“This year, the Centennial of the Armenian Genocide, has brought an unprecedented level of awareness of the slaughter and deportation of the Armenians, and of my grandfather’s humanitarian efforts to stop the killings,” Robert M. Morgenthau, grandson of U.S. Ambassador to the Ottoman Empire Henry Morgenthau said at on Capitol Hill hosted by the International Raoul Wallenberg Foundation (IRWF) and the Congressional Caucus on Armenian Issues in honor of visiting Armenian President Serzh Sargsyan. Robert M. Morgenthau’s full speech is provided below:
“President Sargsyan, Members of Congress, Reverend Clergy, Foundation Board Members, and Friends
I am honored in more ways than I can recount to be asked to accept the Wallenberg Medal on behalf of my grandfather. The legacy of Raoul Wallenberg holds a very personal significance for my family. My father, Henry Morgenthau, Jr., was Secretary of the Treasury during the Holocaust. At a time when as many as 12,000 Hungarian Jews were being deported to certain death every day, he established the War Refugee Board to resettle the refugees and save their lives. It was Raoul Wallenberg who ultimately would run the Board, and it was his courage and tireless effort that saved 200,000 lives – and provided a model for the kind of humanitarian sacrifice that the world so needs today.
I am honored as well to be in the presence of President Serge Sargsyan. I can assure you that my grandfather would be especially pleased to know that one day his grandson would share the podium with the President of an independent and free Armenia.
This year, the Centennial of the Armenian Genocide, has brought an unprecedented level of awareness of the slaughter and deportation of the Armenians, and of my grandfather’s humanitarian efforts to stop the killings. What is less well known, but what consumed my grandfather equally, is the sad history of the betrayal of the Armenian people in the quest for self-determination.
Throughout their history, the Armenians showed great courage in resisting dominance by invading armies. The rebellion in Zeitun, the defense of Van, and of course the historic resistance of the Armenians of Musa Dagh, each displayed the determination of a proud people, indomitable in spirit, and unwilling to surrender their faith or their identity. Yet each time, Ottoman leaders responded with overwhelming force, force that escalated to all-out genocide.
In response, President Woodrow Wilson firmly committed the policy of the United States to the establishment of an Armenian homeland. This flowed from his Fourteen Points, one of which was the principle of the self-determination of the peoples in the former Ottoman Empire. The President appointed a commission, the King-Crane Commission, to set forth specific proposals to manifest this basic principle.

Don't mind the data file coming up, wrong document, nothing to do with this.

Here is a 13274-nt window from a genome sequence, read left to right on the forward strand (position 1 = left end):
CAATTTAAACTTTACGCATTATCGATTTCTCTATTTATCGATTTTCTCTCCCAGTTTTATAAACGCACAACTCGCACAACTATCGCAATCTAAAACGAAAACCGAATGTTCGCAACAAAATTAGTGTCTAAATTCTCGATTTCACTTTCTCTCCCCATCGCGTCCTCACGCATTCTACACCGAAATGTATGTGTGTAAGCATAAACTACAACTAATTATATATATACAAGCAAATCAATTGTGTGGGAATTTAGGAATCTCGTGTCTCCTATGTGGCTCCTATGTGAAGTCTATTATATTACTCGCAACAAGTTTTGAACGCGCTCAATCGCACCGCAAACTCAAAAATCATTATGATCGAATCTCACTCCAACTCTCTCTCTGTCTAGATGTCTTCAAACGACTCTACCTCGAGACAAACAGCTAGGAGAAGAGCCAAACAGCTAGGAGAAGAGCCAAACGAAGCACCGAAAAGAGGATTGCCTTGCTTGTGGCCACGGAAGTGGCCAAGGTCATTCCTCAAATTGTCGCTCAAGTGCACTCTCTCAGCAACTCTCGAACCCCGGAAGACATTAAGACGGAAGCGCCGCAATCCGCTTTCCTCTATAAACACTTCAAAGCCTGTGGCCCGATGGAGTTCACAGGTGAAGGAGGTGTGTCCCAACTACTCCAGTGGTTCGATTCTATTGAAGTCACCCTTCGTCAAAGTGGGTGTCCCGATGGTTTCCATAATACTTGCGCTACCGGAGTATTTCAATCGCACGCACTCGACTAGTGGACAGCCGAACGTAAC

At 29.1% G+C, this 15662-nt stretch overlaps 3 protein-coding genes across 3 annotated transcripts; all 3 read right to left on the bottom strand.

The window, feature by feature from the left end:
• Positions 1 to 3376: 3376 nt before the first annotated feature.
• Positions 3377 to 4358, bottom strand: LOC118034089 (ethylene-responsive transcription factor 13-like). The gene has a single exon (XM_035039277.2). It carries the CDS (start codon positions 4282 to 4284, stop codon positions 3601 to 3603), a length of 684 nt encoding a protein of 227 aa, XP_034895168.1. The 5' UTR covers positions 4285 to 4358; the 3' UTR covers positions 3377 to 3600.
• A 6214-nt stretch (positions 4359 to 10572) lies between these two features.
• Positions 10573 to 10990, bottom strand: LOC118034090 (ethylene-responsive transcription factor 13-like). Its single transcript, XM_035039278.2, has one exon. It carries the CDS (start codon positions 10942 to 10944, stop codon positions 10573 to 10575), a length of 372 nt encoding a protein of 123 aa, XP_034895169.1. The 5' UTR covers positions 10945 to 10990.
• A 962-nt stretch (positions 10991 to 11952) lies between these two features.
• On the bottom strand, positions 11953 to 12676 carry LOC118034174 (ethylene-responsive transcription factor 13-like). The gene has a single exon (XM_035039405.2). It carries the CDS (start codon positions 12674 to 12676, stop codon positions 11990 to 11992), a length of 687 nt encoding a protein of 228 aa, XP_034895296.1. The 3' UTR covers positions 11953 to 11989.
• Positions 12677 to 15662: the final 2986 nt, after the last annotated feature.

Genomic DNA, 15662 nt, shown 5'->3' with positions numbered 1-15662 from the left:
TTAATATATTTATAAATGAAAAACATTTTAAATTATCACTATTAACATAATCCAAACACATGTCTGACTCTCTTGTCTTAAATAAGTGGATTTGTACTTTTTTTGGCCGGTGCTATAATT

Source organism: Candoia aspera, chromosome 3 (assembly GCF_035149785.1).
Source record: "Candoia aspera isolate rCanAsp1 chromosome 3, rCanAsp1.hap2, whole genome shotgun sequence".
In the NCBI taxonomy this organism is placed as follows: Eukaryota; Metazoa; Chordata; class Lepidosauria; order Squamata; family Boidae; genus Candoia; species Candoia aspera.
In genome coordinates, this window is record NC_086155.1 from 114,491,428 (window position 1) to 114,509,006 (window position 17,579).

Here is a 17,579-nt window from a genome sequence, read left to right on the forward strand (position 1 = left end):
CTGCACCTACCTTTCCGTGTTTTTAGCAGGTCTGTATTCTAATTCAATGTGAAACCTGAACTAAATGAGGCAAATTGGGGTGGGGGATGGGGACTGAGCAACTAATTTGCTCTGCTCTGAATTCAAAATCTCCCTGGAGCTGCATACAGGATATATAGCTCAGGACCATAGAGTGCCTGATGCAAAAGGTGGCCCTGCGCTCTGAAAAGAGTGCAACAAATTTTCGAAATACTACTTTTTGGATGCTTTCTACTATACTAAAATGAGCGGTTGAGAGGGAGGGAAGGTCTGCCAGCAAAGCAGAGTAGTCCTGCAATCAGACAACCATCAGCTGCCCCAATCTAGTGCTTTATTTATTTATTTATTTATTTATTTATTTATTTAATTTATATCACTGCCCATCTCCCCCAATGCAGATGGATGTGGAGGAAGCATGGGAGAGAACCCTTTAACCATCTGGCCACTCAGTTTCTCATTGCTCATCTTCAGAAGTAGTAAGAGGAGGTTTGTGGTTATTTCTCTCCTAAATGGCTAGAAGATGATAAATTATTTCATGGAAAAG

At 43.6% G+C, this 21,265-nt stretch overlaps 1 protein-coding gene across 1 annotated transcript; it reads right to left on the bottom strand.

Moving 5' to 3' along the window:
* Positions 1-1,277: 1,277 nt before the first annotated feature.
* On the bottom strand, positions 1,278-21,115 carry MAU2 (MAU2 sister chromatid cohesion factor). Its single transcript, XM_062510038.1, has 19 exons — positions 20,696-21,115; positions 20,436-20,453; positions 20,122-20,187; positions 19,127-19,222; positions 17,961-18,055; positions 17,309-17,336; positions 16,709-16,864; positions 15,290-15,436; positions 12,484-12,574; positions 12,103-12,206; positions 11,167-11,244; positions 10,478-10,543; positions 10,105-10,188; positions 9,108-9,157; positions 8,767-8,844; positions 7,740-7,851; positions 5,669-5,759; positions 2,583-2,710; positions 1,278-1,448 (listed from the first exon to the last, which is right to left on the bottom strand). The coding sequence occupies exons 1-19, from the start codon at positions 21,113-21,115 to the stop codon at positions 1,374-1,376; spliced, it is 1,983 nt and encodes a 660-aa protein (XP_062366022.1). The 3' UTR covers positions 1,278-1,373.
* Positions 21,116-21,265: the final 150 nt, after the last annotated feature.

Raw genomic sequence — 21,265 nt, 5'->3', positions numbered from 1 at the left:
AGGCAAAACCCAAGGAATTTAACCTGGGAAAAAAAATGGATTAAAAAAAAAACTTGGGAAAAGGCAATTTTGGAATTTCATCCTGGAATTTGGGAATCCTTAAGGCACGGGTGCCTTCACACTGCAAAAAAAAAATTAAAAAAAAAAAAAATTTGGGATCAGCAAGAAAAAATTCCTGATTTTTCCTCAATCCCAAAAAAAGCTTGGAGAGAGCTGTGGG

In August of 1919, the Commission concluded that the Armenians should inhabit a homeland that restored losses from the atrocities suffered periodically at the hands of the Ottoman Turks from 1894 through 1916. The homeland would comprise the Armenian highlands in Turkey and Russia, with an outlet on the Black Sea.
In August of 1920, Western powers and the Ottoman Empire signed the Treaty of Sevres. It too affirmed the principle of an Armenian homeland, although a homeland reduced in size from what Woodrow Wilson had envisioned.
But the ink had hardly dried on the treaty when the new Turkish state attacked the Democratic Republic of Armenia and occupied parts of its territory. Soon, the Soviet Union absorbed the remaining portion. This land grab, so soon after the Genocide of the Armenians, presented a challenge to the conscience of the world, particularly when a German periodical published the comment of the notorious Enver Pasha: “What do you think…Did we slaughter them just for fun?”
The response of the world community to this crisis was nothing short of shameful: the League of Nations capitulated. Soon there was a new treaty, the Treaty of Lausanne, which made no mention of an Armenian homeland.
This explains why, for eighty years, Armenians suffered under Soviet oppression. It is why, for eighty years, the Armenian people, who prided themselves on being the world’s first Christian nation, were ruled by an atheist dictatorship.
Today, of course, the Soviet Union is no more, and Armenia is an independent republic. And yet, as Armenians and their supporters all around the world marched this year for Genocide recognition, they did so under a two-fold phrase: “I remember…and I demand.”
I leave it to others to untangle the fiercely complicated question of how to make right the injustices of history. But let us begin by squarely confronting that history.
During the Genocide, my Grandfather witnessed first-hand what happens when the world’s conscience gives way to caution. He was personally devastated by what he famously termed a campaign of race extermination. And in the aftermath of that tragedy, even after he returned to the United States, even as he devoted himself to the resettlement of Armenian refugees, his greatest lingering disappointment was that he did not live to see the reestablishment of an independent Armenia.
I have said on other occasions that the principles that have largely animated my own life in public office are those that my grandfather brought back from his service in Anatolia. I commend them to one and all. Among those values are all of the freedoms that would later be included in the Universal Declaration of Human Rights. But there is yet one more value that he taught us, one that gives life to all the rest: a commitment that, on issues of justice, we shall never give up.
On behalf of my grandfather, I thank you for this great honor.